There are several reasons homeowners take out a second mortgage on their homes, including but not limited to skirting homeowners’ insurance requirements, utilizing the equity in one’s home or borrowing against the home. Whatever your reason for pulling out a second mortgage on your Connecticut home, do not feel bad if your second mortgage has put you in over your head debt-wise. Also, know that relief options are available to you that do not involve foreclosing on your home.
According to SF Gate, you may be able to strip off your second mortgage via bankruptcy provided your home does not have equity in it and that you meet eligibility requirements. This is because bankruptcy courts, on occasion, treat second mortgages as unsecured loans. If you plan to go this route, there are a few steps you need to take before obtaining financial relief.
The first is to review your most current mortgage statements and get an idea of the remaining principal balances on each. You may qualify to lien strip your second mortgage if the amount you have to repay on your primary home loan is greater than the equity left in your home.
The next step is to file a lien stripping motion. Second mortgages are not unsecured debts, which means the bankruptcy courts cannot rightfully discharge them. If the courts approve your lien stripping motion, your second mortgage will change from a secured to an unsecured debt, thereby rendering it dischargeable. Once approved, the court will order the holder of the second mortgage to remove the lien from your property.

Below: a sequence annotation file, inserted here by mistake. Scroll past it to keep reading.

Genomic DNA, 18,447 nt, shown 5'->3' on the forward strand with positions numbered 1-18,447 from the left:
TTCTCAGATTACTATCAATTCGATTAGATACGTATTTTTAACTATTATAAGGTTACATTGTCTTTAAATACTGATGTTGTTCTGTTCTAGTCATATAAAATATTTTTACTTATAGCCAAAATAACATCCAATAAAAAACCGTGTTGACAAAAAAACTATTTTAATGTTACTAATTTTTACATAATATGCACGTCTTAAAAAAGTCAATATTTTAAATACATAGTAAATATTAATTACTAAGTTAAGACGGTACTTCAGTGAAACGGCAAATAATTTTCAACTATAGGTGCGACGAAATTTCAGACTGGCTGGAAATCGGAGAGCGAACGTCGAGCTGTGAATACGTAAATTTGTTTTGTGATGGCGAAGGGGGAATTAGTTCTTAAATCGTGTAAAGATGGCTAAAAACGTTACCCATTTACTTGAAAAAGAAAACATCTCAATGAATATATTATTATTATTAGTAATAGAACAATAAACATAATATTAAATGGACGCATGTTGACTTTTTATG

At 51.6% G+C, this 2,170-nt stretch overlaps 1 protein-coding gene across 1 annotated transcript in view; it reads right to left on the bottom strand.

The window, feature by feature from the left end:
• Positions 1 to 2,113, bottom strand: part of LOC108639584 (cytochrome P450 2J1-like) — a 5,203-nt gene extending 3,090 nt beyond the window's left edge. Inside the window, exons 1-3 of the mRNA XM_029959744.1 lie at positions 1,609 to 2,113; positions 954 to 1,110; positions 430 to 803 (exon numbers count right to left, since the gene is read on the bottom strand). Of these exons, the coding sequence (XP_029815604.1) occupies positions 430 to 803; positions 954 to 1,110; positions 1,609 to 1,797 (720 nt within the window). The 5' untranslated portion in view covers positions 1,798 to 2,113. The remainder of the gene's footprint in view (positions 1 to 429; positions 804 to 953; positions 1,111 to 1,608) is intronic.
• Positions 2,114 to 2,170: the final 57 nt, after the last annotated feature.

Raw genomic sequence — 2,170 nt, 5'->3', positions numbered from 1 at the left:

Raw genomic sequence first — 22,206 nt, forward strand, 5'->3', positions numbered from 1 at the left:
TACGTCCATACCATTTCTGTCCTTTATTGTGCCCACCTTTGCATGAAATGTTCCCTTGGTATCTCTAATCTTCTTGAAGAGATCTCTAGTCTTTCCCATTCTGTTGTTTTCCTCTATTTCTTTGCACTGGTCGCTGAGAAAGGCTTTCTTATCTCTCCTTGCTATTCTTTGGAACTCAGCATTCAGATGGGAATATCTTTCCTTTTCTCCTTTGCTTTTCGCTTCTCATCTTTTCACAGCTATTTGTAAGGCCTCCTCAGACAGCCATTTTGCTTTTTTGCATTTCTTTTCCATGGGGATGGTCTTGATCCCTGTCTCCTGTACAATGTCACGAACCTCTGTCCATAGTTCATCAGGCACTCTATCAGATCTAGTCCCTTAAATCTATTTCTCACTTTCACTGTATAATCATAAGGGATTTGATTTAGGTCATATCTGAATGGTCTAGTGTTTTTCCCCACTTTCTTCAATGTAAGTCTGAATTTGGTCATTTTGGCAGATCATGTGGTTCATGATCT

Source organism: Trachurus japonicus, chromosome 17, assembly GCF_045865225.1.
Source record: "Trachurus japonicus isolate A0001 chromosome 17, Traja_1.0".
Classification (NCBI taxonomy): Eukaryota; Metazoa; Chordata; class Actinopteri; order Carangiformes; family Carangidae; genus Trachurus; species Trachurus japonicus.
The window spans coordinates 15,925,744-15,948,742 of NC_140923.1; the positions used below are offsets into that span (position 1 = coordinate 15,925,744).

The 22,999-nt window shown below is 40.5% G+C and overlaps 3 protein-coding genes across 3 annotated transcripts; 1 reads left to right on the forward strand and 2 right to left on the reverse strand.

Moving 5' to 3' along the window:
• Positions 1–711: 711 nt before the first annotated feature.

Your next step is to apply for Chapter 13 bankruptcy. Once in bankruptcy, the trustee assigned to your case will reorganize your secured loans, including your first mortgage, to make them more affordable. Your unsecured loans, which take the lowest priority, are likely to disappear.
That said, if approved for Chapter 13, you will still have to repay a portion of your second mortgage. However, the amount is likely to be far less than what you originally owed and your monthly payments much more manageable. Once you complete your Chapter 13 repayment plan within three to five years, you should be free of the debt.
It is important to note that not everyone qualifies for this type of debt relief. To qualify, you need to be able to prove you earn enough each month to pay off your secured debts. You must also show that you can repay at least some of your unsecured debts. The bankruptcy courts are unlikely to approve a case in which a debtor’s outstanding obligations are too high.
This post is for purely informational purposes. It should not be used as legal advice.